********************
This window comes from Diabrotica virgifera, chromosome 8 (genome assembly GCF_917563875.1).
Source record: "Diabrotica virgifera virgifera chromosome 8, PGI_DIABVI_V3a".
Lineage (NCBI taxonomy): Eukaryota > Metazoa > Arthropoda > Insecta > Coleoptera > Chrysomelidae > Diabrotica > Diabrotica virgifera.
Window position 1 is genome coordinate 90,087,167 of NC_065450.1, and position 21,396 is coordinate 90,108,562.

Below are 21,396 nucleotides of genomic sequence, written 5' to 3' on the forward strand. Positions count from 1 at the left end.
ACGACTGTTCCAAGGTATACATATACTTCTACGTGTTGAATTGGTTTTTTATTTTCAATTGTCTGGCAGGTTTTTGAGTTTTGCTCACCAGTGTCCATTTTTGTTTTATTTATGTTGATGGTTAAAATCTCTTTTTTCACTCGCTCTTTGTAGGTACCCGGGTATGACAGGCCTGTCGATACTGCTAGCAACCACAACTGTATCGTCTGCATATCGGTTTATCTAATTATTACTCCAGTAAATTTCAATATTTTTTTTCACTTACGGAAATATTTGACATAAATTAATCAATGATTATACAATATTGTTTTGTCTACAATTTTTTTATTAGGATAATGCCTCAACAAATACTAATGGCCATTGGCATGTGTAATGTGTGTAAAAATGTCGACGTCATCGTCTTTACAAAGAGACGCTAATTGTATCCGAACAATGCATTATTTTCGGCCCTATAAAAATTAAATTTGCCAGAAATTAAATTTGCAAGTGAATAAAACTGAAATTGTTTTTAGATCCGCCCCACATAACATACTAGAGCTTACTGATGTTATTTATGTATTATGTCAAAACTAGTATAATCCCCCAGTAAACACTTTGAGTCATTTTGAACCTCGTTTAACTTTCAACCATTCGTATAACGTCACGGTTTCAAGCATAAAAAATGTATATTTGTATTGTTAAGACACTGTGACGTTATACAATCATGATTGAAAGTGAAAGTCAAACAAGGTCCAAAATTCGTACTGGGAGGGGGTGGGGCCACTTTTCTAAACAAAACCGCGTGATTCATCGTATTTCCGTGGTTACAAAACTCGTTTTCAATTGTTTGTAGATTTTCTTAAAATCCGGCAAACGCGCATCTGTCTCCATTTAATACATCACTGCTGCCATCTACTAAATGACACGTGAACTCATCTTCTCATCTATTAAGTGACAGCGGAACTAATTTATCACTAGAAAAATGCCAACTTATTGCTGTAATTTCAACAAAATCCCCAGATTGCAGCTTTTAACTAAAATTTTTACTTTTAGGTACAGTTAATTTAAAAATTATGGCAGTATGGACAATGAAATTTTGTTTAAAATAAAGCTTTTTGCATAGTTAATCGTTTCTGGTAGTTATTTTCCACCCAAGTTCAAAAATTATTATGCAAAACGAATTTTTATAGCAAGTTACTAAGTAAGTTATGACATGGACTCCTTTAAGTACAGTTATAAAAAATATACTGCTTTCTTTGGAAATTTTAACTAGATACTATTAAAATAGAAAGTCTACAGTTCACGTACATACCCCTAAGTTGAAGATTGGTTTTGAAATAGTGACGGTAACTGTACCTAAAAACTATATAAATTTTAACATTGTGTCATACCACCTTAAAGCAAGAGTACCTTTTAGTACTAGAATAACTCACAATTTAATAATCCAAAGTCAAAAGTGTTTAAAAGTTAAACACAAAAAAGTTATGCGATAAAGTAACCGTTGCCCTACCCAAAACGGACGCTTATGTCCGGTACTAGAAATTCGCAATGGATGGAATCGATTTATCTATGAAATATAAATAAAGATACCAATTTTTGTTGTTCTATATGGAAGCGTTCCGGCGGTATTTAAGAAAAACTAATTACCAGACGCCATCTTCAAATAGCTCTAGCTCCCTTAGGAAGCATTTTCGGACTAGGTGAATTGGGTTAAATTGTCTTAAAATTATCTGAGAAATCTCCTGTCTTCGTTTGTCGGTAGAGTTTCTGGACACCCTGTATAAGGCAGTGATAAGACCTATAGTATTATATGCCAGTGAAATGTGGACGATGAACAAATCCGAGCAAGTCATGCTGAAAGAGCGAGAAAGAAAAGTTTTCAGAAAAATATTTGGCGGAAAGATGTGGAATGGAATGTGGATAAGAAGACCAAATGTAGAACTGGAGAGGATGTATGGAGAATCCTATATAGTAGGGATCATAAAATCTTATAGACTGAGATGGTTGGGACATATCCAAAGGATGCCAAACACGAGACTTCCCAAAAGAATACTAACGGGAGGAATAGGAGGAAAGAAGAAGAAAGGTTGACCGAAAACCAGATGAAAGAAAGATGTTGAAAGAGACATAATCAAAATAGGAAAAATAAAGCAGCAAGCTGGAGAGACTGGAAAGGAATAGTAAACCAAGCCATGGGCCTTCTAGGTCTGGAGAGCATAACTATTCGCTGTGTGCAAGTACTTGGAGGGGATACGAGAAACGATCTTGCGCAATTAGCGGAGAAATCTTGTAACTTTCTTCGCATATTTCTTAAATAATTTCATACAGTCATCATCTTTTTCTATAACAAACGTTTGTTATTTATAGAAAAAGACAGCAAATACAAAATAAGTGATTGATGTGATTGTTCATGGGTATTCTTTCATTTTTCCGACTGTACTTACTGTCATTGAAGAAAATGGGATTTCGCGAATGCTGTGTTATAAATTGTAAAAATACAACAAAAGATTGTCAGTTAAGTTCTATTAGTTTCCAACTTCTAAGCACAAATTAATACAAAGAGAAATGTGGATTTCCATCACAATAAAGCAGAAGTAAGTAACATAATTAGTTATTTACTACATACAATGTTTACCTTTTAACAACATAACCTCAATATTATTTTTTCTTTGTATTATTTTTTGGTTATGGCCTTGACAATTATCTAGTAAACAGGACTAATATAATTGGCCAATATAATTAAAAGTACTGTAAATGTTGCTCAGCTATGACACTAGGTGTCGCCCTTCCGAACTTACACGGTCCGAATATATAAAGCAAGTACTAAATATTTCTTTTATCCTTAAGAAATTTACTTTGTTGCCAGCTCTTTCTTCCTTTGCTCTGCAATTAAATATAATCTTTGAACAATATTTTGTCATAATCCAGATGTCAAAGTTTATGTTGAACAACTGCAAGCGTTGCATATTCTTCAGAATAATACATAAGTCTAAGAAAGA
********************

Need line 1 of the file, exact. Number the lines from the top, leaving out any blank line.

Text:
This window comes from Diabrotica virgifera, chromosome 8 (genome assembly GCF_917563875.1).